Golf Buzz

August 9, 2012 - 8:05am
Posted by:
T.J. Auclair
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Tiger Woods
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Who could ever forget Tiger's strut as he stared a putt into the hole at Valhalla in 2000?

We asked our friends in PGA.com Facebook Nation to vote on the top-9 moments in PGA Championship history.Take a look at the list to see which moments received the most of your votes 

August 9, 2012 - 1:47am
Posted by:
John Holmes
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Bobby Jones
Bobby Jones escaped from the bunker in this photo, but didn't fare so well in the sand at the 1921 British Open.

To wind down from the last of my pre-PGA Championship duties on Wednesday night, I caught up on this week’s episode of the SYFY show “Warehouse 13.” As usual, the story dealt with Secret Service agents in hot pursuit of missing “artifacts” – famous items that somehow possess superpowers. One of the missing artifacts in this episode was the bag of golf clubs that Bobby Jones used in the 1921 British Open.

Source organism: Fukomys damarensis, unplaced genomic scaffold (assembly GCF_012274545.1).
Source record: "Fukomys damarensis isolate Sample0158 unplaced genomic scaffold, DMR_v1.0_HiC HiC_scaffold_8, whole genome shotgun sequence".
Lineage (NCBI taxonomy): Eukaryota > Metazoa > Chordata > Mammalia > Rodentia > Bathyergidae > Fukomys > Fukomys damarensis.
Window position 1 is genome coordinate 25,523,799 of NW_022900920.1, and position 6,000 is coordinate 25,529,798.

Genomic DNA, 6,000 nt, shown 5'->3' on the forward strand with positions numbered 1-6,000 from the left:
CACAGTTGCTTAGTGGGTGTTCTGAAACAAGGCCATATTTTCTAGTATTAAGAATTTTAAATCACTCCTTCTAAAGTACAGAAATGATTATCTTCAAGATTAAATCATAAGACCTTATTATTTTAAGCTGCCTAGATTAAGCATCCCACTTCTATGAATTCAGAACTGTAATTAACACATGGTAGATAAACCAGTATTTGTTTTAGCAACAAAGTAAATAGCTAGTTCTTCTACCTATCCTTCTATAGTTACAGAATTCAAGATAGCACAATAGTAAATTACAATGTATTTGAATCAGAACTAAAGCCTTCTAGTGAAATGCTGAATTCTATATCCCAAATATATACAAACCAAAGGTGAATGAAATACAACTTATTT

As golf historians know, the 1921 British Open at St. Andrews was perhaps the low point of Jones’ competitive career. During the third round, he got so frustrated that, after struggling to get out of a bunker on the 11th hole, he simply picked up his ball and walked back to the clubhouse. Jones was well-known for his temper in those early years of his career, and he later said that quitting in the middle of his round was “the most inglorious failure of my golfing life.”

On “Warehouse 13,” however, one of the agents said that Jones “threw his clubs all over the green.” That, by all accounts, never happened.

If the show played fast and loose with golf history, it had some good fun with Jones’ clubs later in the episode. After they were tracked down, agent Artie Nelson, played by Saul Rubinek, wound up swinging Jones’ 9-iron around like a “Star Wars” light saber because whoever held the 9-iron was inexplicably filled with rage. And at the end of the episode, the bag was returned to the warehouse, where it was stored next to the drum set of the equally hot-tempered Buddy Rich because, one of the agents said, “their energy ought to cancel each other out.”

August 8, 2012 - 9:52pm
Posted by:
John Holmes
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Bubba Watson